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Tiffany 3Q Results Disappoint

Tiffany 3Q Results Disappoint
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Jewelry retailer Tiffany (NYSE: TIF) reported disappointing third quarter numbers today. Third quarter net earnings declined by 30 percent to $63 million for earnings per fully diluted share of $0.49. Analysts had expected third quarter earnings per share of $0.63.

The company also cut guidance for the full year to earnings per share of $3.20 to $3.40 down from management's previous guidance of $3.55 to $3.70 and below analyst estimates of $3.60.

The decline in earnings came despite a four percent increase in worldwide net sales during the third quarter to $853 million. Adjusting for foreign exchange rates, worldwide net sales were up five percent and same store sales increased by one percent.

Michael J. Kowalski, chairman and chief executive officer, said in a statement accompanying the third quarter numbers, "Three months ago, we had anticipated that third quarter results would be affected by continued economic weakness in many markets as well as by challenging comparisons to last year when net sales were up 21% and net earnings had increased 52% excluding nonrecurring items. However, gross margin was weaker than we expected and Tiffany's effective tax rate was higher than we expected. As a result, net earnings were below our expectations."

Tiffany shares dropped sharply, down over six percent.

The company explained that the decline in gross margins came due to higher prices for precious metals and diamonds. Also, the sales mix was less favorable. Surprisingly, higher priced items carry lower profit margins. Tiffany reported increased sales of more expensive jewelry while sales of less expensive, high-margin items declined. Operating costs also increased due to higher labor costs and higher store rents.

Looking ahead to the rest of 2012, the company sees slower sales growth than its original forecast. Tiffany now expects worldwide net sales in U.S. dollar terms to grow by five to six percent, instead of the six to seven percent growth it had originally expected.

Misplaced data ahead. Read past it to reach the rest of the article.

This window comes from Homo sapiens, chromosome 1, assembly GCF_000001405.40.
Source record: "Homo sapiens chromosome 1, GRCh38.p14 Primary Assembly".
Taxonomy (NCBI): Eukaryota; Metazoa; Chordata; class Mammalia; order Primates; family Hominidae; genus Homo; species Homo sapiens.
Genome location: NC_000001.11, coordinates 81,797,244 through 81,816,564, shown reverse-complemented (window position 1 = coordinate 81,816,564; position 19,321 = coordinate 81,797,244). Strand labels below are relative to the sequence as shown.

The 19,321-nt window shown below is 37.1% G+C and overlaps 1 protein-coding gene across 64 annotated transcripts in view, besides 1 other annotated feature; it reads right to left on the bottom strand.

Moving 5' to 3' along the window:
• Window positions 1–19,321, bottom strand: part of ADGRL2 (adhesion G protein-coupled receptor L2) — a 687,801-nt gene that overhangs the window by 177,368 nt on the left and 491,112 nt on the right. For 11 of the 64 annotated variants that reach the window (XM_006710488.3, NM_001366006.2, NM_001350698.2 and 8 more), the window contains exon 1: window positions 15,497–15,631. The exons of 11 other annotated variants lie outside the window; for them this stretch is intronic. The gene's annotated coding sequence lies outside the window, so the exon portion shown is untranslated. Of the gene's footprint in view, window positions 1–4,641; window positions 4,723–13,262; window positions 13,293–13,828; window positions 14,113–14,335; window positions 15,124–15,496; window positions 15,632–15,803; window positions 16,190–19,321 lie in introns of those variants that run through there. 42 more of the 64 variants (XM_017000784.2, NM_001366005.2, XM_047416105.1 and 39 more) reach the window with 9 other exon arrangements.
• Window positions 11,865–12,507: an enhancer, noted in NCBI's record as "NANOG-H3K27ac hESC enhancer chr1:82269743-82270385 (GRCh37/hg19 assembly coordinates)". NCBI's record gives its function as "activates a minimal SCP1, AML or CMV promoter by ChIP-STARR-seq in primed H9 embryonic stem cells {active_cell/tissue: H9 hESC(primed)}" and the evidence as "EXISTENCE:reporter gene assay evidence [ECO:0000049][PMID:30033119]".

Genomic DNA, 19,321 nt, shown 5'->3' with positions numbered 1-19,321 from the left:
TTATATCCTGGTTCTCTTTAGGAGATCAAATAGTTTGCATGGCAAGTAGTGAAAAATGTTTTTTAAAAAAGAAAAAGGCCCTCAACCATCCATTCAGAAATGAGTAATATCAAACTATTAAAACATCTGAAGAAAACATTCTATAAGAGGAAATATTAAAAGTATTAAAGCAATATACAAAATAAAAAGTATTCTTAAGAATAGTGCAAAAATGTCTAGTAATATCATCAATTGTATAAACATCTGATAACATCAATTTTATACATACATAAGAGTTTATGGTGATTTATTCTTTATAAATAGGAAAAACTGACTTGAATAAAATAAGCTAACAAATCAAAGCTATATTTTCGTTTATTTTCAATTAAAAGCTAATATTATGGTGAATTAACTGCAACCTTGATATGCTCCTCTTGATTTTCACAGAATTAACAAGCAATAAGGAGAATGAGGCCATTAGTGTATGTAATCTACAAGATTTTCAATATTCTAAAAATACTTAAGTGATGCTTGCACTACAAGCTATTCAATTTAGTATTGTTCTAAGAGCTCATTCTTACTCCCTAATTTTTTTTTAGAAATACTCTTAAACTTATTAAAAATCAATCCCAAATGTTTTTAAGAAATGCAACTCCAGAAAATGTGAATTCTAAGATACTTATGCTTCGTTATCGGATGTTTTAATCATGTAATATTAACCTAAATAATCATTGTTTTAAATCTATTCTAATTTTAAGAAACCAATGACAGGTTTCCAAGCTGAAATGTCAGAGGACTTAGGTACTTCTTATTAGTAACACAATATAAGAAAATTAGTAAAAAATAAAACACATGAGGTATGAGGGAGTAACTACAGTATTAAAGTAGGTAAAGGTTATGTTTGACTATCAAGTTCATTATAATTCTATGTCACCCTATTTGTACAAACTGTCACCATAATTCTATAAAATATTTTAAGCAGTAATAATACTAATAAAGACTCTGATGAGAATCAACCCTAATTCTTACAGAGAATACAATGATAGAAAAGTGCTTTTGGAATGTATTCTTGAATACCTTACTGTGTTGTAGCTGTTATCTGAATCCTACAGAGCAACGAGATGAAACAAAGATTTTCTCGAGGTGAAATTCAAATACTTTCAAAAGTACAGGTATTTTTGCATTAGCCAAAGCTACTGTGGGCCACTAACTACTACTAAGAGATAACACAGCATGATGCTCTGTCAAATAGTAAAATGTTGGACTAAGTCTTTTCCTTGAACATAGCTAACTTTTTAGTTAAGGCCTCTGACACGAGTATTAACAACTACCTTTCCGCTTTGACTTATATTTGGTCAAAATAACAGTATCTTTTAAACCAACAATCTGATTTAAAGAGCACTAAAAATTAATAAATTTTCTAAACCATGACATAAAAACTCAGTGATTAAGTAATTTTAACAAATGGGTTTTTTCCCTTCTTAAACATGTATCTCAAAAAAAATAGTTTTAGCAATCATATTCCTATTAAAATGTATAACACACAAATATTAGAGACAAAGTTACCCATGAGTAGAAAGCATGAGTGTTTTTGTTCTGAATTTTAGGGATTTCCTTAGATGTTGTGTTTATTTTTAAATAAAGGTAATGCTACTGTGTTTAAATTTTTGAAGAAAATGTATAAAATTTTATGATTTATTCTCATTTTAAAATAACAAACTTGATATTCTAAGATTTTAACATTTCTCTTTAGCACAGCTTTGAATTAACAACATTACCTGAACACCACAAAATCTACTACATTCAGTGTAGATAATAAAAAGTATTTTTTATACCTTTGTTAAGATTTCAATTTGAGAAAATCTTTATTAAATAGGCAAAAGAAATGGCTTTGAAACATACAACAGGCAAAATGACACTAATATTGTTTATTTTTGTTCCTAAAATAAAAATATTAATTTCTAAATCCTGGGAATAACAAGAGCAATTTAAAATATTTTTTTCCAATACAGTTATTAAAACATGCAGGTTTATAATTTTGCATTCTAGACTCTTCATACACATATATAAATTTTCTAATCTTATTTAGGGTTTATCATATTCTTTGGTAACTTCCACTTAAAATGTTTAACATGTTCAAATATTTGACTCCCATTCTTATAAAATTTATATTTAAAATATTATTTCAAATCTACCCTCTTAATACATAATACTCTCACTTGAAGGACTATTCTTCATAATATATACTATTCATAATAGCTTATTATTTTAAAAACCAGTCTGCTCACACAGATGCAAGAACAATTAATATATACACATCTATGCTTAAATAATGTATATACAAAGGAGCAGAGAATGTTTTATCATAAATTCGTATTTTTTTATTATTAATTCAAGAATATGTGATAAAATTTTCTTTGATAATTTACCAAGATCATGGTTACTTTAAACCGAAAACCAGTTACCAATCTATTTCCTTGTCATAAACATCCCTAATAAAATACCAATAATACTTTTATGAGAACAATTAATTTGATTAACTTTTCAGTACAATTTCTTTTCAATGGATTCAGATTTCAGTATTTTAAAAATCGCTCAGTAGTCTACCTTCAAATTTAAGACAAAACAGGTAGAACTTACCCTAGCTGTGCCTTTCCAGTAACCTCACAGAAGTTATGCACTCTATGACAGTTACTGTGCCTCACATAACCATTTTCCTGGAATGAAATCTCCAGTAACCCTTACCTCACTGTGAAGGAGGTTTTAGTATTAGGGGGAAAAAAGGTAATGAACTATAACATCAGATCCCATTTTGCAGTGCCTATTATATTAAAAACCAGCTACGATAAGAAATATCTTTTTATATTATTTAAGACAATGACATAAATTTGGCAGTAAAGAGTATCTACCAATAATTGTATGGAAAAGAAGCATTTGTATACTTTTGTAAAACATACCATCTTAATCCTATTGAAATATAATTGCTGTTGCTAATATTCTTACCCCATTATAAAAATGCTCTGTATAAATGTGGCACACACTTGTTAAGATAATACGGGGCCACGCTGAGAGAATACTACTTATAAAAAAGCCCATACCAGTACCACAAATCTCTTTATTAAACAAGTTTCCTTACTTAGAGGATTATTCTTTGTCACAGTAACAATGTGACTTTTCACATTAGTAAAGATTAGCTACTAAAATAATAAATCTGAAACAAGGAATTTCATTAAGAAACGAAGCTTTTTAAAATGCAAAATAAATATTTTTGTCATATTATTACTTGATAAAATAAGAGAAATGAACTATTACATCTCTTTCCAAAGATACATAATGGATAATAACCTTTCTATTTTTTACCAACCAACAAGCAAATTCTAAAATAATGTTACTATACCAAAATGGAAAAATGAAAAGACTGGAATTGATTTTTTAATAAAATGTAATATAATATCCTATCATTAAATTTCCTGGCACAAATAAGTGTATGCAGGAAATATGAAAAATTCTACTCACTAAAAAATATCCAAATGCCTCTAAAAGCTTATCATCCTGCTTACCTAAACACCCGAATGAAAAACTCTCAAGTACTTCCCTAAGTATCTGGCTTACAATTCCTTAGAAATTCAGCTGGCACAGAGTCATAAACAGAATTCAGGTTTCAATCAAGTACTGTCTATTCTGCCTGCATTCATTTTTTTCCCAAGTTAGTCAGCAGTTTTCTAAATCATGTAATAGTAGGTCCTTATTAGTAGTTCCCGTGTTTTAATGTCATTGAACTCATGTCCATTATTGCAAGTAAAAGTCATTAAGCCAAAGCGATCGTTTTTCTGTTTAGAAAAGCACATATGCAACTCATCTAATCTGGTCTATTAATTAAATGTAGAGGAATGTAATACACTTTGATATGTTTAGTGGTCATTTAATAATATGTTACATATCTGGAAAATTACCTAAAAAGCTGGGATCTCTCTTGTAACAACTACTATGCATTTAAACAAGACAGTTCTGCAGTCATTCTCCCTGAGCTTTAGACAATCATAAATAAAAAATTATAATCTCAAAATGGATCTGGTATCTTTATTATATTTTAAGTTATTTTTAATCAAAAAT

During 2012, Tiffany expects to open 28 new company-operated stores, 13 in the Americas, eight in Asia-Pacific, two in Europe and five in the United Arab Emirates.

“They are continuing to struggle with higher costs for raw materials and that is likely to be an ongoing issue with people not feeling great about the economy,” Liz Dunn, an analyst with Macquarie Group told Bloomberg Businessweek. “They also are being hurt by the way customers are favoring the high-priced stuff, which happens to be the lower-margin business.”

Tiffany has placed particular emphasis on the Asian markets for growth. The slowdown in Chiona has clearly impacted sales and earnings.

Tiffany also declared its regular quarterly dividend of $0.32 per share payable on January 10, 2013 to shareholders of record on December 20, 2012.

On the chart, Tiffany has gapped below support at the 200-day simple moving average but there does seem to be some support around the 59 level. If this support hold over the next few days, then the shares could rebound after a period of consolidation. A significant break below 59 would likely mean a test of support in the range of 54 to 55.

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